“” I met a man who served in Afghanistan, was suffering from PTSD and cured himself by walking.
Talking walking with ... KATE HUMBLE The TV presenter and nature lover reveals the story behind her new book on walking, and how travelling on foot helps her feel more connected with people and places…
Where did the idea for the book come from?
I live in an area of the UK where if you don't walk, you are wasting a landscape that deserves to be seen at that pace. I also have three demanding dogs, so I have to start my day on foot.
I soon realised I was walking with an uncrowded mind: not wearing headphones, not looking at the phone, just allowing myself to be a part of the landscape. The other thing I discovered is that these morning walks do good things for the creative part of the brain and your attention span. Through walking, something that seems enormous and insurmountable suddenly feels manageable. It might take several walks to dissipate an anxiety, but it works.
I mulled this over for a couple of years, then I thought, ‘I want to turn this into a book'. It isn't a self-help book but it is about wellbeing, so I sought out other people who walk for different reasons. I met an artist who walks for inspiration, and a young woman who got ovarian cancer at 30 and said walking gave her back her identity. I met a man who served in Afghanistan who was suffering from PTSD and cured himself by walking, and I met a therapist in New York who walks his patients around Central Park. In a funny way it is a book about travelling.
Do you get a sense of immersion when you walk?
I had a moment when I walked 219km of the Wye Valley with my dog. I'd taken everything in a rucksack and had stayed in a couple of B&BS, as it turns out you can't carry nine days' worth of dog food and a sleeping bag. Then a friend of mine came and did a day with me, but picked the time when I had the most excruciating blisters on my feet. It was only a short walk – yet still 21km. It was absolute agony, but as we walked down to the river I heard this ‘beep' and said, ‘That's a kingfisher'. She told me that she'd never seen a kingfisher before, so we stood still, looked at the branches along the river and watched it. She was so delighted, and in that little moment I overcame the pain of walking with blisters.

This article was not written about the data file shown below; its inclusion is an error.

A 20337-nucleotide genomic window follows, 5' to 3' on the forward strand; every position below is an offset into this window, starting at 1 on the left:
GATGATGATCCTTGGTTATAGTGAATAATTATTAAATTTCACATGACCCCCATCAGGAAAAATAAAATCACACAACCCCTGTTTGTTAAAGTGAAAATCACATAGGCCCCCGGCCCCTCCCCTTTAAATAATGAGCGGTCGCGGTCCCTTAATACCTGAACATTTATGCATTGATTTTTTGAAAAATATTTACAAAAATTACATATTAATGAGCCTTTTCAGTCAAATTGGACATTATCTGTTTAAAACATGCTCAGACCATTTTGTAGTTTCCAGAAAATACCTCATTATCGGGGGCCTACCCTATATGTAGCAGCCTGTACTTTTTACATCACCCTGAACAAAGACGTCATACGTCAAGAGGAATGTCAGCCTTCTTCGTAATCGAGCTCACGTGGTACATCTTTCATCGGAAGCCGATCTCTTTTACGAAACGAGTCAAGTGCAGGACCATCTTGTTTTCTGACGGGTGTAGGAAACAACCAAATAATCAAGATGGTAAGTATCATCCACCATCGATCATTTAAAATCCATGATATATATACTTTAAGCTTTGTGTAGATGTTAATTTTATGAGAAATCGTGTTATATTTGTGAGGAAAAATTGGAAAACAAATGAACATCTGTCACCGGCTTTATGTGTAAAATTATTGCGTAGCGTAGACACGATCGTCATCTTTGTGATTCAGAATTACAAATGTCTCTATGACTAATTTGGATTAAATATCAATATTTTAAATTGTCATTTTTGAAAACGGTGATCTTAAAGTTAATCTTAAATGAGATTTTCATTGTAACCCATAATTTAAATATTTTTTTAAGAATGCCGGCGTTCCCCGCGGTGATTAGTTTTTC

What happens when you walk on your travels?
Walking is a nice way to pick up the vibes of a place. I open the book with a story about being in a remote border town in Kenya. Every morning I'd walk around this village – it was not a place where tourists go, so there were no other white people, certainly not scruffy blondes wandering about at 6am. We were there for three weeks and I walked every day. People started recognising me. The woman on the corner selling goat milk would say hello, as would the guy selling mandazi (an East African doughnut), and the boda-boda boys on their motorbikes would offer me lifts.
It made me feel I wasn't just visiting, but like I was investing a bit of myself in the community by hanging out and doing nothing in particular.
Does walking foster unique travel experiences?
One day after filming, I decided I would walk back to the hotel. I set off and, within a few minutes, Samson, one of the local security guys, came and caught me up. He usually worked for the President of Kenya and was not used to walking. Anyway, we walked for two hours. He was in his sandals and I was in my flip-flops, so we were not well equipped! And we talked about different things. Walking is an unconfrontational way to have a conversation. It was about his family, his children and his job and stuff. I also had lots of other lovely insights into life in that rural part of Kenya – you know, going past somebody's hut and they've got their cooking pot and the kids are running around, or they are tying up their goats. It's those moments that make you feel like you are part of their day. You are part of a landscape.
Thinking on My Feet (Aster, 2018; £20) by Kate Humble is available to buy now